BEIJING - With the successful initial public offering (IPO) of smaller online video sites like LeTV.com, bigger Chinese online video firms have accelerated their pace of expansion.
Industry analysts predict that with more Internet users and advertisers investing time and money into the Internet, more Chinese online video firms will follow the lead of LeTV.com and may publicly list their company in the next couple of years.
"Being listed is the inevitable choice for us," said Gary Wang, chief executive officer of Tudou.com, one of China's largest online video sites.
Refusing to disclose the timetable for Tudou's IPO plan, he noted that the location for the IPO would be either in the United States or Europe.
Earlier this month, Tudou announced that it has raised $50 million in venture capital, with $35 million from Temasek Holdings, a state investment company in Singapore, and $15 million from its previous investors. The fund raising, which is the fifth round for Tudou, is believed to be the last round before the company's IPO.
Qu Dufang, Tudou's public relations manager, said the company may list by early 2011.
Different from LeTV.com, which mostly profits from subscriber fees, Tudou makes most of its revenue from online advertising. Wang said that the company plans to expand in China's mobile market, which will bring more new customers in the next few years.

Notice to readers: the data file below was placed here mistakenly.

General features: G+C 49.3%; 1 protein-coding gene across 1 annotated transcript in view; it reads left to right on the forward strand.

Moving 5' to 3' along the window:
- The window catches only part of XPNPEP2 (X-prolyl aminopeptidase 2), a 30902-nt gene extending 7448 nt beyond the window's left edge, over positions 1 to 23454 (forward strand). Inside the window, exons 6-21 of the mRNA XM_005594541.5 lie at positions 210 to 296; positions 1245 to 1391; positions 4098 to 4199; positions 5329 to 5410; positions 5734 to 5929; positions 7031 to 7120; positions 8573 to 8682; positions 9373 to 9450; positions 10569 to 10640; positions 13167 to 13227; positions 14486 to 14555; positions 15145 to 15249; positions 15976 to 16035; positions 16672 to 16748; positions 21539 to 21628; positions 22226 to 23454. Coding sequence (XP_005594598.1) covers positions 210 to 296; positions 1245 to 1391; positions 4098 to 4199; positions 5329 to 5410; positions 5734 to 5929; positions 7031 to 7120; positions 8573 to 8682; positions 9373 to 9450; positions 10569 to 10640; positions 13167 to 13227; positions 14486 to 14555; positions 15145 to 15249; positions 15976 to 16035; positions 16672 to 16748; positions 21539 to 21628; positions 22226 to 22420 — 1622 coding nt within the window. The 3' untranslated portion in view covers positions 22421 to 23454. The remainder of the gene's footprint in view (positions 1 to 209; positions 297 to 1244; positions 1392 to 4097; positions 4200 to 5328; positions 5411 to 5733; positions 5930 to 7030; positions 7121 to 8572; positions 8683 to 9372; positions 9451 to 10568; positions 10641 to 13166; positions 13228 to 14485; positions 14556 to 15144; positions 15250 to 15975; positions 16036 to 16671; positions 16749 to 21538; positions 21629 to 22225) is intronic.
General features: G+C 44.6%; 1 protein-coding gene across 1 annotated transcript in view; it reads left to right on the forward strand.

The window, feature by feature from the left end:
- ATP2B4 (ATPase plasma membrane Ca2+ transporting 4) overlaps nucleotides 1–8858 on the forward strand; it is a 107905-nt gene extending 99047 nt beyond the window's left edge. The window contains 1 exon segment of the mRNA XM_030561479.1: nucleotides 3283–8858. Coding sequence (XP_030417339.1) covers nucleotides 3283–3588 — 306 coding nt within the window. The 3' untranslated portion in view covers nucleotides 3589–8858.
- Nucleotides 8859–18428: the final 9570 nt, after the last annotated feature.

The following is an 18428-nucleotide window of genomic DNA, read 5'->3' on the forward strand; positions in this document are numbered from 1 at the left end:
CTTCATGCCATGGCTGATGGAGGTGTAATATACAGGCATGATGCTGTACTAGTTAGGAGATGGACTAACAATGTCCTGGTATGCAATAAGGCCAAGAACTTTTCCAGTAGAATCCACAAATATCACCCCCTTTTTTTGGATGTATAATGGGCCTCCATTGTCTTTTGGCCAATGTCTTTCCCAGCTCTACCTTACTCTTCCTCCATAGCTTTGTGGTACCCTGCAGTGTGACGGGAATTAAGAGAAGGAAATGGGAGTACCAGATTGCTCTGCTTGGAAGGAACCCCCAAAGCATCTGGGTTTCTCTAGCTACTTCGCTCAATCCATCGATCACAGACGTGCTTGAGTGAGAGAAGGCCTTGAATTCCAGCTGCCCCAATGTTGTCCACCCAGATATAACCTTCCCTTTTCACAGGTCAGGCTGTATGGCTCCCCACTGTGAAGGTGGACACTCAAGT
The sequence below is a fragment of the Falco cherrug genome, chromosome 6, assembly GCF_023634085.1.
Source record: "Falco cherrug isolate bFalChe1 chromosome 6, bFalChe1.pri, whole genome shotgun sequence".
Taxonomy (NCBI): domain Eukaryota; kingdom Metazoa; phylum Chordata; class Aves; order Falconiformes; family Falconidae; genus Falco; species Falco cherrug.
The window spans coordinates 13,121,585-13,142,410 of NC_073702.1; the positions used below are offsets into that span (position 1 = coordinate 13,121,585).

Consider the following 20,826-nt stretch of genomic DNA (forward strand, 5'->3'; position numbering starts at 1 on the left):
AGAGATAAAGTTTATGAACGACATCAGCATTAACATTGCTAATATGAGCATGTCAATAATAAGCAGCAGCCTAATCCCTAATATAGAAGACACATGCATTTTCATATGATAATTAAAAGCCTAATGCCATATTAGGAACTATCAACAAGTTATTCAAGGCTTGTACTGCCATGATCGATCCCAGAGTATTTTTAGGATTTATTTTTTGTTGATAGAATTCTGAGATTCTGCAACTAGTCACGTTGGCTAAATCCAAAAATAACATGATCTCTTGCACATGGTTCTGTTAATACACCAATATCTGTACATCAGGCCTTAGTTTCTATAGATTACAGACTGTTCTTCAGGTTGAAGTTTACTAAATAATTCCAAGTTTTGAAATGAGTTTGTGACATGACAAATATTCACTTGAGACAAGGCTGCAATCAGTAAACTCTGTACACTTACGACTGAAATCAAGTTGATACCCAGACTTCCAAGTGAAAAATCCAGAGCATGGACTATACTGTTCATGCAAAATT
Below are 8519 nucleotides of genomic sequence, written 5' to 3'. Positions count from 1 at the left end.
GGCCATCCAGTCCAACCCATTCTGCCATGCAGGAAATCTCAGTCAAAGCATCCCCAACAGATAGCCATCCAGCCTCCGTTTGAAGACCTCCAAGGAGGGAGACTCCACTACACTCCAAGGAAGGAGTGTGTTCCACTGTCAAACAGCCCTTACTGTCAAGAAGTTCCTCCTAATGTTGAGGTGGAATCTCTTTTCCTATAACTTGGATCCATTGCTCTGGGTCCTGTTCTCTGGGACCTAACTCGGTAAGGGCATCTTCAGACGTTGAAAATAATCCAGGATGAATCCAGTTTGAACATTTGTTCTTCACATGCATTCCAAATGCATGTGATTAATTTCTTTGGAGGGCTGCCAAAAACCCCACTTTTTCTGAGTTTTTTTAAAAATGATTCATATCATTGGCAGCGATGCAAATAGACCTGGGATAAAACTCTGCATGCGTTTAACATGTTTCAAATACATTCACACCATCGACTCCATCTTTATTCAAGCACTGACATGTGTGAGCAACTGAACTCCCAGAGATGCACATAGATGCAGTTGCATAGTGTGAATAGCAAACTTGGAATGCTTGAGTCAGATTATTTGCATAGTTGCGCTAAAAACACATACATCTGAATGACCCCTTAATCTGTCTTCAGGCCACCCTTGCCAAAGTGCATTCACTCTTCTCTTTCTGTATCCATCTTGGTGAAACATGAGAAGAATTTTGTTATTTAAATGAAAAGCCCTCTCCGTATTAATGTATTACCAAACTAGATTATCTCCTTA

According to figures from China Internet Network Information Center (CNNIC), China's online video users reached 140 million by the end of last year. Nearly 40 million users said they watch videos on the Internet only.
Tao Chuang, chief executive of PPTV, a Chinese online video site, said on Wednesday that Chinese video sharing firms have seen explosive growth in their advertising revenue this year.
"I think there will be an IPO wave of Chinese online video sites in the next one to two years," he said.
The turnover of China's online video market hit 516 million yuan ($75.99 million) in the second quarter of this year, an increase of 217.5 percent over the same period last year, according to figures from Analysys International.
Tang Yizhi, an analyst with Analysys, said the market was mainly boosted by an increasing acceptance from advertisers as well as events such as the Shanghai World Expo and the World Cup.
Chinese Internet firm Shanda Interactive Entertainment announced last year it would acquire Ku6.com, one of China's biggest online video sharing websites, through its US-listed subsidiary Hurray. That made Ku6 the first Chinese online video site to be listed in the US.
"The listing of Ku6 put great pressure on rivals like Tudou and Youku, which have also accelerated the pace of their IPOs after several rounds of funding," said Tang.
But Tang said it is unlikely for major Chinese online video firms to make huge profits in the near term, as the increasing expenses for broadband fees and the purchase of copyrighted video content could easily surpass their revenue from advertising.
Major Chinese online video websites in China made most of their revenues from online advertising. But the rampant pirating of videos in the country made advertisers wary of connecting their brand with illegal content.
However, Wang from Tudou said he is still optimistic about China's online video markets, as major players have increased their expenses in purchasing authorized online content.
"I believe it is quite natural that in the coming three to five years, there would be a Chinese video company with a market value around a billion dollars," he said.